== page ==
Tonight, after some nature and the like, and some good lazing around at home, I went out for a late dinner at India Garden. The trip seemed kind of surreal, perhaps because I was kind of tired when I left. When I made it there, it was around 12:40, and the place was pretty empty. On the big TVs was a rather cool musician by the name of Malkit Singh, the song being Jago Aaya. The video was rather surreal.. Partway through my meal, all the rest of the customers had left and it was just me and the staff (who all have seen me enough that I say hi to them and sometimes chat a bit). Eventually I wandered out and waited for a bus (which never came -- I forgot that in the summer, the schedule is different). A couple of students wandered up from a bar and started to chat, and I was amused to be reminded that, like children, drunk people say the funniest (and often surprisingly honest) things. The guy talked more, was drunker, and initially started going on about Ayn Rand (Argggghhh!). Eventually, after making clear that my thoughts on Rand are unprintable, we chatted for a bit, he said I was way too uptight, and told me that he thought I must be intelligent by the way I talk, but had poor taste because I don't think Rand is a genius. Him being drunk, I was more amused than anything else, and we continued to chat for a bit while I kept a lookout for the bus. It was pleasant and eye opening, in the sense that I don't ordinarily pay attention to how different my speech habits are from non university folk and his mentions of it made me a bit more aware. Eventually, I walked back to CMU and took the shuttle from there to my place, and I did notice, while chatting a bit with the driver, that I use a set of words in my everyday speech which I couldn't imagine hearing him use. It was odd..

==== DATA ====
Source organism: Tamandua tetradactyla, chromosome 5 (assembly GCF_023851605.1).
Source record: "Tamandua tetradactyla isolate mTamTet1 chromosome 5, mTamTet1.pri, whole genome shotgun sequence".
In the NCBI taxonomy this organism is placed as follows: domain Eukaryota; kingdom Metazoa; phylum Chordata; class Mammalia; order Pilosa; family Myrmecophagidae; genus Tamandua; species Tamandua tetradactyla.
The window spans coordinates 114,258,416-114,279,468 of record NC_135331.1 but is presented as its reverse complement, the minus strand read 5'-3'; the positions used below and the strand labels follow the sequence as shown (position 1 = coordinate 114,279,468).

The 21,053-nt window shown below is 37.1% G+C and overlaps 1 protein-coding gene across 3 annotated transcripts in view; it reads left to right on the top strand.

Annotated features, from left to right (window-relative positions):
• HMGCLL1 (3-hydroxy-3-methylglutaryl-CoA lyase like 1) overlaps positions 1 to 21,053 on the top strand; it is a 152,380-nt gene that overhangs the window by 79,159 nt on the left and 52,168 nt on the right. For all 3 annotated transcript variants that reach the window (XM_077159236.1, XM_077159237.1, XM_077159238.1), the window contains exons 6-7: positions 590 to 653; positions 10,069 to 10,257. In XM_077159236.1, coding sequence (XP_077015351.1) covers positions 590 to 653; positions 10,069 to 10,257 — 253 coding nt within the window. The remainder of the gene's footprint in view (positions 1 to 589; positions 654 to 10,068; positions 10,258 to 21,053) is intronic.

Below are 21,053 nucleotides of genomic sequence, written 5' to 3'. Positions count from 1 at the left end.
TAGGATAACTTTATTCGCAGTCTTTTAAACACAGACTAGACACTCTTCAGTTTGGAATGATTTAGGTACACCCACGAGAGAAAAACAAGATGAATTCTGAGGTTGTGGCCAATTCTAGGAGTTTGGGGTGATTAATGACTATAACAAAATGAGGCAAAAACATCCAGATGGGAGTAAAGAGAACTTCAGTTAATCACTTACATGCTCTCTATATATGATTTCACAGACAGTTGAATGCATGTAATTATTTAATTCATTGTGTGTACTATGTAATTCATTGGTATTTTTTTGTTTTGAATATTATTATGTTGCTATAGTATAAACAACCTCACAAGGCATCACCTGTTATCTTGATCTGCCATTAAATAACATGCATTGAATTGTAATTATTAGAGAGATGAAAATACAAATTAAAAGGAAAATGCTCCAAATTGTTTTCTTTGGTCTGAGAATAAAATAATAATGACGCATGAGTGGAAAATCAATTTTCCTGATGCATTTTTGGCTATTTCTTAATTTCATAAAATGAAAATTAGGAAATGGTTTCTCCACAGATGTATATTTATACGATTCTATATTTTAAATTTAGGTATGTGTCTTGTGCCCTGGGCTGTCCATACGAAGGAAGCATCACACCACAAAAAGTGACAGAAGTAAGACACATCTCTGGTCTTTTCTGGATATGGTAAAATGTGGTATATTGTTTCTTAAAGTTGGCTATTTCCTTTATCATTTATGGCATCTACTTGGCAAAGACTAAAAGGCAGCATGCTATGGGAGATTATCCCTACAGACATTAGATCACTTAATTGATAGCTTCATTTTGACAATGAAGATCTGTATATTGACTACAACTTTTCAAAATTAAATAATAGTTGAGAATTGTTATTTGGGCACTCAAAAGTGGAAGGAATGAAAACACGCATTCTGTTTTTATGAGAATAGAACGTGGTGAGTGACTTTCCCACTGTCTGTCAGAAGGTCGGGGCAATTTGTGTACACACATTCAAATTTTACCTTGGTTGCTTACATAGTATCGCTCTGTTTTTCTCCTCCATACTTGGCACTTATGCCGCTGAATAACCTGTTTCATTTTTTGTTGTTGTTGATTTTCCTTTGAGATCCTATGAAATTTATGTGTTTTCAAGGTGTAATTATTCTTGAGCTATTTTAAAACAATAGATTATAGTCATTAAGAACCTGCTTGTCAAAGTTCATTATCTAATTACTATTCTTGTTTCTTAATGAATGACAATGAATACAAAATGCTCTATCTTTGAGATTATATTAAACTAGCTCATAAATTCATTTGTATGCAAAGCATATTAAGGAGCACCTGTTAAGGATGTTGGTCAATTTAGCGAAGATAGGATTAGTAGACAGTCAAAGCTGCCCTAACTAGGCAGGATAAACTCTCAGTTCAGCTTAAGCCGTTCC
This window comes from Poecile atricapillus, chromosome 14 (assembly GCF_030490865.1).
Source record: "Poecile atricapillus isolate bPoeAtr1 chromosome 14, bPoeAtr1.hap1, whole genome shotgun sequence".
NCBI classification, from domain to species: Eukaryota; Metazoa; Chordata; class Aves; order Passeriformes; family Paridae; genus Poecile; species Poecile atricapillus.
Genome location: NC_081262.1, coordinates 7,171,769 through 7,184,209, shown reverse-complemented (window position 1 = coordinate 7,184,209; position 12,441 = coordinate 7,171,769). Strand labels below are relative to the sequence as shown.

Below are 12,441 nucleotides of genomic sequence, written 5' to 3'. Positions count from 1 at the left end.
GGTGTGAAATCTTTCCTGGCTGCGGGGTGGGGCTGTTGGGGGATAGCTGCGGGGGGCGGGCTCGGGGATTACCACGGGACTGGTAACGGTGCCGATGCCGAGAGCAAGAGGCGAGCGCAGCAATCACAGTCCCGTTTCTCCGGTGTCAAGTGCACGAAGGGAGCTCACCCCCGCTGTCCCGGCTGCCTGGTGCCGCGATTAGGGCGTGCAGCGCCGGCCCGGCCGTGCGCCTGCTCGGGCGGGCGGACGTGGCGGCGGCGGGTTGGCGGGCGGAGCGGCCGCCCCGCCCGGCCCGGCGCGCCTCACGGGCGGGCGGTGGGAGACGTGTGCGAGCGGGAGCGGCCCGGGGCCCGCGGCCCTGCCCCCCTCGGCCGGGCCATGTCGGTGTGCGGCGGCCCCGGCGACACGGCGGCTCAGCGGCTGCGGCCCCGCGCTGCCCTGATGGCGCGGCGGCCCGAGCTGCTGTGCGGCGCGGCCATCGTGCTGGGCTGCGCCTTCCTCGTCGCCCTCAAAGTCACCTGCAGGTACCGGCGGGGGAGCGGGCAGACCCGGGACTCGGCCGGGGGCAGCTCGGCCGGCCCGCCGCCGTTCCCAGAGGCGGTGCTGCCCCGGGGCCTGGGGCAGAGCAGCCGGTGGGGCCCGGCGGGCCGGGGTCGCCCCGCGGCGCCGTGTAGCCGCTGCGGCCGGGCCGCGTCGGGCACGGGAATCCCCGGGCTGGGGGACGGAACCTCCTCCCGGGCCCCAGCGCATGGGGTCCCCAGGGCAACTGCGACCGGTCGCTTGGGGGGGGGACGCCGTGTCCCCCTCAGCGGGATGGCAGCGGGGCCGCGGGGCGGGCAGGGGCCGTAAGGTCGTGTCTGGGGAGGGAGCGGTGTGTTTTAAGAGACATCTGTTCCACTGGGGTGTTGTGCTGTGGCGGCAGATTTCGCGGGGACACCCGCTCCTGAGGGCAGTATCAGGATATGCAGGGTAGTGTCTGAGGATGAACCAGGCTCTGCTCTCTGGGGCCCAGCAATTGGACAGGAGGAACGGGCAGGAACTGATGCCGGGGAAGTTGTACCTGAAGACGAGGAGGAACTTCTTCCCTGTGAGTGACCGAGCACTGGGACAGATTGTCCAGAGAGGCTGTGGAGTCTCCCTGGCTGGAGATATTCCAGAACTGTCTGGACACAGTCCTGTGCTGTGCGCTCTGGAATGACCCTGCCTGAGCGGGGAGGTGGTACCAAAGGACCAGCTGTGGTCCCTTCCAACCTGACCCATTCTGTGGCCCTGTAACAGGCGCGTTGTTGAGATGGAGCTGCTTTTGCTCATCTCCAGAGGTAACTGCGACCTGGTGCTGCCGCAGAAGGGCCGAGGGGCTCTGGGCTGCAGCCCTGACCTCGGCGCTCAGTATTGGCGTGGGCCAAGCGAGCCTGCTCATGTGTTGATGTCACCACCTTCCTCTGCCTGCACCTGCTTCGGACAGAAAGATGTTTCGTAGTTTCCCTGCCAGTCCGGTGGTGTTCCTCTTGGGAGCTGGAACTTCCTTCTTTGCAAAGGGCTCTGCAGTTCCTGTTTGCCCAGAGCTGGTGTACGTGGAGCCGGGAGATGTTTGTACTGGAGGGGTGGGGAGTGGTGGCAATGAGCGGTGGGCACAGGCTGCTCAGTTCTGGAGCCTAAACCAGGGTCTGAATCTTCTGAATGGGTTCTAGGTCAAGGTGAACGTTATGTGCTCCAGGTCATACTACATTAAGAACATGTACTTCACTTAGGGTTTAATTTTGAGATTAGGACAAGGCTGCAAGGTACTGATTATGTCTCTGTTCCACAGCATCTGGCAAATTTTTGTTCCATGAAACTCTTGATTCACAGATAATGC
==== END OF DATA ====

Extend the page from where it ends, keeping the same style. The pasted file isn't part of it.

The book that was keeping me company at IG, Recursive Techniques in Programming, made use of the Ackermann Function to illustrate some points of recursive theory, and I spent some time playing with it in my head to see if I could think of any interesting simplifications or insights about it. During this exercise, I was reminded how my intuitions are much stronger for iterative functions than recursive ones, and I didn't get anywhere (but it was a good exercise). I now note that Wikipedia has a good article on it. As is usually the case with wikipedia, this pointed me at two other interesting articles.
- Primitive Recursion Functions. I don't understand this. I'll give it another shot tomorrow when I'm more awake.
- Busy Beaver Functions. I understand this, and think it's kind of clever.
Other discoveries and misc:
- I finally identified the original song that was used as the basis for "The Battle of Kookamonga", a fun camping song I heard on the Dr Demento show ages ago. The original was called "Mexico", by the Humphries Singers.
- While verifying that, I found that that was in fact an adaptation of "The Battle of New Orleans" by Johnny Horton.. and in fact "Mexico" was probably just another child of the original song, a sibling rather than parent to the Kookamonga song. It's a pretty catchy tune.
- With more research, it gets better. While the lyrics are recognisably based off of "The Battle of New Orleans", Johnny Horton, it turns out, just recorded the most popular version of the song, whose lyrics were written by Jimmie Driftwood. The tune comes from an older folk tune called "8th of January" with unknown origins. With a bit of work, I now have samples of each version of the song. I'm not a big fan of the Driftwood version -- the rest are all pretty nice.
- It gets no more complex. :P .. onto the misc..
- Lebanon will "deal firmly" at anyone launching rockets into Israel. Hopefully.
- Quirky, but possibly wrong
- AOL: Oops! (and a search site someone set up to help people visualise the accidentally released data. Helpful? Cruel?)